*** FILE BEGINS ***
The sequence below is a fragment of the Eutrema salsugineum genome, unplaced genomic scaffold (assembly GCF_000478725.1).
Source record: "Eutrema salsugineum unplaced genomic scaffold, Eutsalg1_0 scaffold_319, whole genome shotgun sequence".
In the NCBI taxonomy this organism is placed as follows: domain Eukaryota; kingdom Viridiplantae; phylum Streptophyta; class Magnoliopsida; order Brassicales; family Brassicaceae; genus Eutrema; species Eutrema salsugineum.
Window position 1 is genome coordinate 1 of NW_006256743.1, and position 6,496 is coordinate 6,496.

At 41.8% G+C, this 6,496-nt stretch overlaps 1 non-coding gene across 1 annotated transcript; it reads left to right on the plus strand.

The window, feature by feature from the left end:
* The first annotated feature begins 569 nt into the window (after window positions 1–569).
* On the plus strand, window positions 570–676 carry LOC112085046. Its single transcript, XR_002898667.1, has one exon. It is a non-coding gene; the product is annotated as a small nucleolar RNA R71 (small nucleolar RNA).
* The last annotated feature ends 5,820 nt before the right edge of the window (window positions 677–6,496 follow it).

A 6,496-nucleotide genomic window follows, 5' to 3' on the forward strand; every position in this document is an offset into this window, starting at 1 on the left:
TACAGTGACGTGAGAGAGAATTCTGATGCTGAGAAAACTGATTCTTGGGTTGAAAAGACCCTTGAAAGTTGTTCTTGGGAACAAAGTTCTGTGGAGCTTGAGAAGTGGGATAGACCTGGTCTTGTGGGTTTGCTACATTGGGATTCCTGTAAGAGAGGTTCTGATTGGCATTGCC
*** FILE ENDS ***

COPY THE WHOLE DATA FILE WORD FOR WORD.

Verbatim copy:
The sequence below is a fragment of the Eutrema salsugineum genome, unplaced genomic scaffold (assembly GCF_000478725.1).
Source record: "Eutrema salsugineum unplaced genomic scaffold, Eutsalg1_0 scaffold_319, whole genome shotgun sequence".
In the NCBI taxonomy this organism is placed as follows: domain Eukaryota; kingdom Viridiplantae; phylum Streptophyta; class Magnoliopsida; order Brassicales; family Brassicaceae; genus Eutrema; species Eutrema salsugineum.
Window position 1 is genome coordinate 1 of NW_006256743.1, and position 6,496 is coordinate 6,496.

At 41.8% G+C, this 6,496-nt stretch overlaps 1 non-coding gene across 1 annotated transcript; it reads left to right on the plus strand.

The window, feature by feature from the left end:
* The first annotated feature begins 569 nt into the window (after window positions 1–569).
* On the plus strand, window positions 570–676 carry LOC112085046. Its single transcript, XR_002898667.1, has one exon. It is a non-coding gene; the product is annotated as a small nucleolar RNA R71 (small nucleolar RNA).
* The last annotated feature ends 5,820 nt before the right edge of the window (window positions 677–6,496 follow it).

A 6,496-nucleotide genomic window follows, 5' to 3' on the forward strand; every position in this document is an offset into this window, starting at 1 on the left:
TACAGTGACGTGAGAGAGAATTCTGATGCTGAGAAAACTGATTCTTGGGTTGAAAAGACCCTTGAAAGTTGTTCTTGGGAACAAAGTTCTGTGGAGCTTGAGAAGTGGGATAGACCTGGTCTTGTGGGTTTGCTACATTGGGATTCCTGTAAGAGAGGTTCTGATTGGCATTGCC